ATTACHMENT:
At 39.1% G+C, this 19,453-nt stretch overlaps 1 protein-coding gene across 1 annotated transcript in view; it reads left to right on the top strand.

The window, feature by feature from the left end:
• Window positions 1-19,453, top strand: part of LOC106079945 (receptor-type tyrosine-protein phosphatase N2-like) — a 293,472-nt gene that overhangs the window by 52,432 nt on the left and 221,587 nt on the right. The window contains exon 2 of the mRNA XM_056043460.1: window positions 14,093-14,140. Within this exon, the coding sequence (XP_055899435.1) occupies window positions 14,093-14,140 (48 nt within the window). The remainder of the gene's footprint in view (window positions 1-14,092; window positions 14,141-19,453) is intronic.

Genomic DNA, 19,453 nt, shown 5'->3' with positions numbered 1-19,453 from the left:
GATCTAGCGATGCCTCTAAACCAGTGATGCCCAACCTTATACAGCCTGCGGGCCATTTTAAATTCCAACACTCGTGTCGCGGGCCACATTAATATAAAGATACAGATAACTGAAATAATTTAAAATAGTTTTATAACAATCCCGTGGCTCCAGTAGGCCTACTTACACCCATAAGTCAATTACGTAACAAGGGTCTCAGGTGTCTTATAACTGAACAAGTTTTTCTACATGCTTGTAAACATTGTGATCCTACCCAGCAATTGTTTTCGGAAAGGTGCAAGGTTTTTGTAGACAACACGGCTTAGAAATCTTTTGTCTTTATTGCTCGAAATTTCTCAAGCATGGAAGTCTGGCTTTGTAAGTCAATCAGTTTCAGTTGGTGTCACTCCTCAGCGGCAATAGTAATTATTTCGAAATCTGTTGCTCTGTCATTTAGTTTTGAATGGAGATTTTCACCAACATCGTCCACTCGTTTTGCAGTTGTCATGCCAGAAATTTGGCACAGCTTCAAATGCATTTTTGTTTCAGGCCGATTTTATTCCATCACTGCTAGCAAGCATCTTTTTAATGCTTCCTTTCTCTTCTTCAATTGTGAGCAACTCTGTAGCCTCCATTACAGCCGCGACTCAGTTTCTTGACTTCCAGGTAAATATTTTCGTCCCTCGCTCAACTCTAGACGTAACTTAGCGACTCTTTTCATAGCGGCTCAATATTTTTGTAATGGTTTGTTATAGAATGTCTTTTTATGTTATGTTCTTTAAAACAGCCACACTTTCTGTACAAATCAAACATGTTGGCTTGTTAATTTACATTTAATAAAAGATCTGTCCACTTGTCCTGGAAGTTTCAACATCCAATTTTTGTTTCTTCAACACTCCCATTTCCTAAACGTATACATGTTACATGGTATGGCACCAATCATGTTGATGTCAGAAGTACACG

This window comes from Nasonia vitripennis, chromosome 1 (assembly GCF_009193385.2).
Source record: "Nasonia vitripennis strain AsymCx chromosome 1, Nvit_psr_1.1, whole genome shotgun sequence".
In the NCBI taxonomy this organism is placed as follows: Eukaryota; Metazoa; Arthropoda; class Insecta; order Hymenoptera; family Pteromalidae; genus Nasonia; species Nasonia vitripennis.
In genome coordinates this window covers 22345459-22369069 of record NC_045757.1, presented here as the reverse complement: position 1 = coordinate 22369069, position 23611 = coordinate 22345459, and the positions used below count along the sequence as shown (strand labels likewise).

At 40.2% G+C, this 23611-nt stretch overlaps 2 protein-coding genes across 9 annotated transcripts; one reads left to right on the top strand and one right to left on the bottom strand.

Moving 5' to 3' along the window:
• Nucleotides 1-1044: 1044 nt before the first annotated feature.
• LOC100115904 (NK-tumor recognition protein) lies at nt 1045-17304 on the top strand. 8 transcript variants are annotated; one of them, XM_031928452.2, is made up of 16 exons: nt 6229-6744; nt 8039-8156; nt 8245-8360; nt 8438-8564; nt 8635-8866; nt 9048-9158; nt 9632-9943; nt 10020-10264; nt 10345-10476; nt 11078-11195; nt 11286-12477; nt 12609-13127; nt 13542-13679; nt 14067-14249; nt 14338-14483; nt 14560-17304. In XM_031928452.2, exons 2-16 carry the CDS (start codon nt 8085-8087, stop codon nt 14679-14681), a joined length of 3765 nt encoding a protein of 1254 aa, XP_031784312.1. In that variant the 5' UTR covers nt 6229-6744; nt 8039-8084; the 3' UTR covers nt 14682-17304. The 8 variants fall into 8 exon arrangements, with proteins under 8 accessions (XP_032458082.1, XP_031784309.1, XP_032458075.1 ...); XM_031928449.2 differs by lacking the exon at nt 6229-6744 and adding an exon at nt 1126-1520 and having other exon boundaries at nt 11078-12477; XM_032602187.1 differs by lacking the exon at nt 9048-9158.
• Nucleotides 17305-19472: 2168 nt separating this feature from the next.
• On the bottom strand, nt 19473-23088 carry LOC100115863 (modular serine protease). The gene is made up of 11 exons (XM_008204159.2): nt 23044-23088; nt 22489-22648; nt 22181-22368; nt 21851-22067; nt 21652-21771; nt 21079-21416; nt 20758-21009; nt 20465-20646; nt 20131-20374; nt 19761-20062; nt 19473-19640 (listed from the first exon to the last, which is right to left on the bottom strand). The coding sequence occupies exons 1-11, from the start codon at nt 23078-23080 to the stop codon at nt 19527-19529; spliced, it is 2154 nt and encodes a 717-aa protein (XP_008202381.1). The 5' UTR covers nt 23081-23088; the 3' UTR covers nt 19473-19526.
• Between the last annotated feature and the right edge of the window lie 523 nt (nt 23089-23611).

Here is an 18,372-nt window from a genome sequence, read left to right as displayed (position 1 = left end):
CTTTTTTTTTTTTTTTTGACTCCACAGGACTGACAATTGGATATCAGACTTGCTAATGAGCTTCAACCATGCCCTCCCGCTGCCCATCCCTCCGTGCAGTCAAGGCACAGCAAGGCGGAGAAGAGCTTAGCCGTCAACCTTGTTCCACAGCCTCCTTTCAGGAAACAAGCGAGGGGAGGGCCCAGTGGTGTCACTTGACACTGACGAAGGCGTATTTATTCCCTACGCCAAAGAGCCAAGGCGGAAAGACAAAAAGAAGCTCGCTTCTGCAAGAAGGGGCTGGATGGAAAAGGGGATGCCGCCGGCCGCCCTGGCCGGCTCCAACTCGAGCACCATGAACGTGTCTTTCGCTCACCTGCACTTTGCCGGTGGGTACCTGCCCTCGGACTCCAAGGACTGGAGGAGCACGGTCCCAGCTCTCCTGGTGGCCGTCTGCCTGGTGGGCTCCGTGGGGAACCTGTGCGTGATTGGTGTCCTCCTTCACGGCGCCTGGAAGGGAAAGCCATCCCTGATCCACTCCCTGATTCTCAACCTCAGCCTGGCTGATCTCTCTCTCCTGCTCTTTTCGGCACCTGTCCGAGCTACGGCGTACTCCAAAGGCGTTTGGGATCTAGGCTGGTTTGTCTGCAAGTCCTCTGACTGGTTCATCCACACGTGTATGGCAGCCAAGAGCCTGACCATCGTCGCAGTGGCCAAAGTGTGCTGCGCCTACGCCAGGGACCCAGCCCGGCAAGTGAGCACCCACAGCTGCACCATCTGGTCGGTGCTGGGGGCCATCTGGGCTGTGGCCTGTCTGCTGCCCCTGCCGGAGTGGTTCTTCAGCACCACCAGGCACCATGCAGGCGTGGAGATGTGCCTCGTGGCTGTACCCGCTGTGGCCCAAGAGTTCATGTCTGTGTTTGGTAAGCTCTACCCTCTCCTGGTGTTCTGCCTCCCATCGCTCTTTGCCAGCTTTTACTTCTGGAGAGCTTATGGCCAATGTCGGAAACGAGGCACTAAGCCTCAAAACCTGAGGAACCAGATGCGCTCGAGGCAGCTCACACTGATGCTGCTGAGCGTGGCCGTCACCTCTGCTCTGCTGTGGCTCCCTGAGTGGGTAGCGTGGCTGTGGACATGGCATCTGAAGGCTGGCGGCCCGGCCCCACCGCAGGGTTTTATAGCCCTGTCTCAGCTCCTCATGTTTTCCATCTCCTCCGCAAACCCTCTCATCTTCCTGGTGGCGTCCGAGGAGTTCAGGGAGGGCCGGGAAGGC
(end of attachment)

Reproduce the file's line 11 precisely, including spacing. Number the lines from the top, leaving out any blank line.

Moving 5' to 3' along the window: